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The Writer

The Writer December 2020

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Since 1887 The Writer has provided the motivation, writing techniques, expert tips and compelling author insights that turn good writing into great writing. We’ll help you become a better writer, find markets for your work, understand the business of writing, follow industry news and trends, reach your goals, and more!

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United States
Madavor Media, LLC
12 Issues

in this issue

2 min.
ear to the ground

Authors frequently encourage writers to put pen to paper every single day. While I certainly understand the sentiment – no book was ever magicked into existence without an abundance of butt-in-chair time on the author’s part – sometimes I worry that it puts too much pressure on the act of creation and not enough on the act of absorption. I’m far from the first to compare writers to sponges, soaking in our surroundings to later wring art from our stores. But as the first long winter of the pandemic approaches for many of us, I fear some have precious little to wring. Sometimes it’s a simple matter of being stretched too thin, with too many obligations drawing time and attention away from our art, and I feel such deep sympathy for…

1 min.
this month on writermag.com

Our fall short story contest is here! Have you got a short story idea that’s begging to be told? Do you also need a little motivation to sit down and write it? Enter it into our fall short story contest! 2,000 words could net you $1,000 and publication in our magazine. Learn more at writermag.com/contests. Festive writing prompts Celebrate the season with brand-new holiday-themed writing exercises posted frequently to our website. Bookmark writermag.com/writing-inspiration/writing-prompts to ensure you never miss a single exercise. Digital education guide Did you know our MFA guide on page 38 is also available as a PDF? If you’d prefer to have a digital copy on hand as you start your search, you can find our newly updated education guide on our website. STAY IN TOUCH Put our free e-mail newsletter to work: Check out…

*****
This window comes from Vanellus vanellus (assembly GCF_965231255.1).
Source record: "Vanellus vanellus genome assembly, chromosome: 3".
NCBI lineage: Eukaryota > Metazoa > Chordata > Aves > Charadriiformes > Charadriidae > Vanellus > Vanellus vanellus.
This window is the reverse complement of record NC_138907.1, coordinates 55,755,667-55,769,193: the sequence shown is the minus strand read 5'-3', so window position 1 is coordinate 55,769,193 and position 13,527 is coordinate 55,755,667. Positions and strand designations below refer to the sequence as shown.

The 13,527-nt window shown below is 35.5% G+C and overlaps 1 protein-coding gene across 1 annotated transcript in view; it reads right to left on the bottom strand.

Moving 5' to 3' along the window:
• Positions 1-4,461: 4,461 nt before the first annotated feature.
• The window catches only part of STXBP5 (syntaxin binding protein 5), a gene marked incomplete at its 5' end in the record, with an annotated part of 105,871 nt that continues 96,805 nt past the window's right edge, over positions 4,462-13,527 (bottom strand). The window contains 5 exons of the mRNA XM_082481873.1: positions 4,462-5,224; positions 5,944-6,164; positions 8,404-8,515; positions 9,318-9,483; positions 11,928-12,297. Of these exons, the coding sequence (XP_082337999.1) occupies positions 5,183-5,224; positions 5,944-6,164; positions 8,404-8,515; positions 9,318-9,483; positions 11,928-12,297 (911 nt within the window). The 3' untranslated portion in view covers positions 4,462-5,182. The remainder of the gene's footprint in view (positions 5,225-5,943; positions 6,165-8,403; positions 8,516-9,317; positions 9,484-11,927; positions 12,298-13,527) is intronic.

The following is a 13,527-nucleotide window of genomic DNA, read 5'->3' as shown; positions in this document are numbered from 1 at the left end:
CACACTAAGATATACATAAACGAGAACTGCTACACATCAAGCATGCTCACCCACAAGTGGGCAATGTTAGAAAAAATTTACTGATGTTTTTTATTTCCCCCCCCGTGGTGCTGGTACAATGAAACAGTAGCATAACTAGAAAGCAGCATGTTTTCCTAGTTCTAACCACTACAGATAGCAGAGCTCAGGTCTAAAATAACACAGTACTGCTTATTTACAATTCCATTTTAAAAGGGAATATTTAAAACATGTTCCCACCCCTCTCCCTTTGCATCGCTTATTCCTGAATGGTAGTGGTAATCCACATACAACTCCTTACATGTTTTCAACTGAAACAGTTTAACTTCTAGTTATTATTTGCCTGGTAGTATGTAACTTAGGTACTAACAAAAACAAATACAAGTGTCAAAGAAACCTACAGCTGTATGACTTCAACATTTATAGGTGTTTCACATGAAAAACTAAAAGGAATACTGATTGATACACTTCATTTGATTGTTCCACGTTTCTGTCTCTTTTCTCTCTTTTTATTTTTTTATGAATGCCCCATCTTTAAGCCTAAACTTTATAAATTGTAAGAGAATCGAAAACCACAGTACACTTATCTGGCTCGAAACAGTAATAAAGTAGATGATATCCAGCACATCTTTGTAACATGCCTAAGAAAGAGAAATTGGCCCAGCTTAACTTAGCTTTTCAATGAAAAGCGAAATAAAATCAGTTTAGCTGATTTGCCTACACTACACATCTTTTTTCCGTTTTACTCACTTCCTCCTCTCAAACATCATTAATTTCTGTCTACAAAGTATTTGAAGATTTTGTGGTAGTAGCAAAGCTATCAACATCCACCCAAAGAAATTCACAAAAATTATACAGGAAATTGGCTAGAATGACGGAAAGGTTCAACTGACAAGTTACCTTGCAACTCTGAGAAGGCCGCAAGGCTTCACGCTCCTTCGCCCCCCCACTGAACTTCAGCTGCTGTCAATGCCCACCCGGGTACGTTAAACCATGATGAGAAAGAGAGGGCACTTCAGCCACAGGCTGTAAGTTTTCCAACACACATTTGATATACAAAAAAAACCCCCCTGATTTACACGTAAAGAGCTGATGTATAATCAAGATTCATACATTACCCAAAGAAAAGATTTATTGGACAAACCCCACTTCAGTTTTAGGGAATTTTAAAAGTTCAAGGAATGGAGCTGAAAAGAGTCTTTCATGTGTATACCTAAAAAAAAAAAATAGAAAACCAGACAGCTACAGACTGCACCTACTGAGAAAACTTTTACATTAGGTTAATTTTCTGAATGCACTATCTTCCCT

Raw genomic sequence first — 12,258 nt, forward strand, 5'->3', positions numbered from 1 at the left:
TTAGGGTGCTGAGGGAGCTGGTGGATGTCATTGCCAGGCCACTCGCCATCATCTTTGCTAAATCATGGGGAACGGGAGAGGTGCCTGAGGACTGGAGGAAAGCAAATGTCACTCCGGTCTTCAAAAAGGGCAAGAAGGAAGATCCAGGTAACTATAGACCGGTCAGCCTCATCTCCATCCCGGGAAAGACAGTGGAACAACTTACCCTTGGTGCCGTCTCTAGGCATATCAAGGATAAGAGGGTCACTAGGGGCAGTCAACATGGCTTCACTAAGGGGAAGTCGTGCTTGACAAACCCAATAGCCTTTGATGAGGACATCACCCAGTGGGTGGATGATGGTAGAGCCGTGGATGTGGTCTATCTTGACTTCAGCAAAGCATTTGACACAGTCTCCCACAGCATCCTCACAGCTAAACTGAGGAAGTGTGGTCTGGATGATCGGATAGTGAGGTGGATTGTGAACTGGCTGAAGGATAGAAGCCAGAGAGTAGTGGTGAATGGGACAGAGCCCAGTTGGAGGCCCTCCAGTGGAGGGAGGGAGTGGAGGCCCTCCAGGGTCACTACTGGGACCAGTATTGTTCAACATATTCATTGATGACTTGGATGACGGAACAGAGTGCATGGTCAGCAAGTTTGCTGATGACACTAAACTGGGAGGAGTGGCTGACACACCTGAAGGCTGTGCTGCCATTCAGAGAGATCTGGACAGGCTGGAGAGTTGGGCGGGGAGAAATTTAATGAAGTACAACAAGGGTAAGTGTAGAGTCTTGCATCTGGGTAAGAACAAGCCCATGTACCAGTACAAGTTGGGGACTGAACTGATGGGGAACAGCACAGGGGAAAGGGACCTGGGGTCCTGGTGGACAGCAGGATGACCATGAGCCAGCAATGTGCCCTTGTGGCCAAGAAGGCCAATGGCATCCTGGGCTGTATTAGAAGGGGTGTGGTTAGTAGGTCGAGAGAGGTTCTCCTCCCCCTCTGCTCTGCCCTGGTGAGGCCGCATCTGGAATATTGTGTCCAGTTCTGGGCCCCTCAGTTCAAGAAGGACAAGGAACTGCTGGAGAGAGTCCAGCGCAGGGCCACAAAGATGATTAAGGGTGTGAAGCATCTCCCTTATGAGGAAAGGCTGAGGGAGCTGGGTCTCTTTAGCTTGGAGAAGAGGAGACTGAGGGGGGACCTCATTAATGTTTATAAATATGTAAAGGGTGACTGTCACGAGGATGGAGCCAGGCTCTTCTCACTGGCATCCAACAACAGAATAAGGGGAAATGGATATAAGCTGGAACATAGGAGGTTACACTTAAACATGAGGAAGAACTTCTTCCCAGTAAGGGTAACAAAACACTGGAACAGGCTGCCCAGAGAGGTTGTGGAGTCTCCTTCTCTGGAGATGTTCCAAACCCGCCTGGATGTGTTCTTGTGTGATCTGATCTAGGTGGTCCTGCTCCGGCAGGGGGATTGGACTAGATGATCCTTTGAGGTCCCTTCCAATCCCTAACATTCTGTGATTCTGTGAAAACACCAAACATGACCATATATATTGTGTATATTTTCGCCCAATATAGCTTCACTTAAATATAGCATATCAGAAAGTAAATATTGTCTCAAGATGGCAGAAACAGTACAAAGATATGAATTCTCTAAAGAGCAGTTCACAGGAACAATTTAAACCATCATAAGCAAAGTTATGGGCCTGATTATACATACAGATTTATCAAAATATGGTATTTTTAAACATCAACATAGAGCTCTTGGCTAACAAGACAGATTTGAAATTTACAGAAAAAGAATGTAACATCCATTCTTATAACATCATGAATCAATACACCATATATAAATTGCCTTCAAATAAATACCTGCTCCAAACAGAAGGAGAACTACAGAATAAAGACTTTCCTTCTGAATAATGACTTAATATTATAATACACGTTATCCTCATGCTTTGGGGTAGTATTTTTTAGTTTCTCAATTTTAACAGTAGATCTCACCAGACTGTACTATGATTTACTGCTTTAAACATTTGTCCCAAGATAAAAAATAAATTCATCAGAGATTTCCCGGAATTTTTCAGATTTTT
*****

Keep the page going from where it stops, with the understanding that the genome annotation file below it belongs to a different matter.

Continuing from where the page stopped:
3 min.
2020 holiday gift guide

Gift-giving is difficult enough without adding a global pandemic to the holiday mix. Experiences, long touted as one of the most meaningful gifts a loved one can receive, are mostly off the table in an age of social distancing. So, what do we give the trapped-at-home writers in our lives? How can we make a long, dark winter inside a little brighter? Here are 10 ideas for the beloved writer in your life – or, hell, for yourself. We think Santa would approve. 1. JANE AUSTEN TEAPOT This handmade six-cup teapot features a colorful row of Jane Austen’s novels, with a scene from Pride and Prejudice splayed in the book on top. (A one-cup version is also available.) $100 for six-cup, $45 for one-cup; janeausten.co.uk 2. LIBRO.FM GIFT MEMBERSHIPS Perfect for the audiobook lover in your…

2 min.
trim the tree

1. FESTIVE PUNCTUATION MARKS This set of three red, white, and green glittery punctuation marks includes a question mark, an exclamation point, and an ampersand. $10 for 3, etsy.com/shop/atomicenterprises 2. A VERY MERRY COMIC-BOOK CHRISTMAS At this Etsy shop, merrymakers can choose ornaments made from either traditional black-and-white pages or DC comic books. $15.50, etsy.com/shop/capekraken 3. BOOK BULBS These recycled book globe ornaments trade traditional silvered cap-and-hook fixtures for more earthy hemp string. $14, etsy.com/shop/roottovine 4. TONI MORRISON SILHOUETTE “Language alone protects us from the scariness of things with no names,” reads the Toni Morrison quote lasercut on this cherry wood ornament. $10, etsy.com/shop/pigseyart 5. AUTHOR PORTRAITS Deck the halls this year with portraits of Langston Hughes, Sylvia Plath, Maya Angelou, Jack Kerouac, and more. $30, etsy.com/shop/poetryportraitsgifts “Wine and cheese are ageless companions, like aspirin and aches, or June and moon, or good people and…

5 min.
stick a fork in it

My family has had, until very recently, this very odd vision of what it means to be a writer. It involves bonbons, pajamas all day, siestas. Probably a fainting couch. Now, listen. I would love a fainting couch, but that is not in the cards. Writing is one of the most brain-intensive things I can think of doing with my day. The tasks at hand are varied: We might be querying new work; trying to sketch out a new essay; working on a different form, or revising. But regardless of what it is a writer is doing, it all still takes deep mental work. Even reading is rarely reading “just for pleasure” if you’re a writer. Some part of your head is always learning. Getting rejected time and again; continuously adding…

5 min.
book it!

This month, my first book, From Hang Time to Prime Time, comes out. I had dreamt of writing a book in the way some folks dream of traveling to the moon or winning Powerball. It would be nice to be in that position, sure, but getting there seemed incomprehensible, too foolish to consider. Yet here I am. And you can be here, too. Really. Now that I have some distance, I can see that writing this book was a lot like pitching an article. The difference: It took a lot more time – seven years – to go from hazy idea to tangible object. This is how I did it. I found a larger theme in a smaller story. In February 2013, I wrote a feature on Marvin Gaye’s rendition of the national…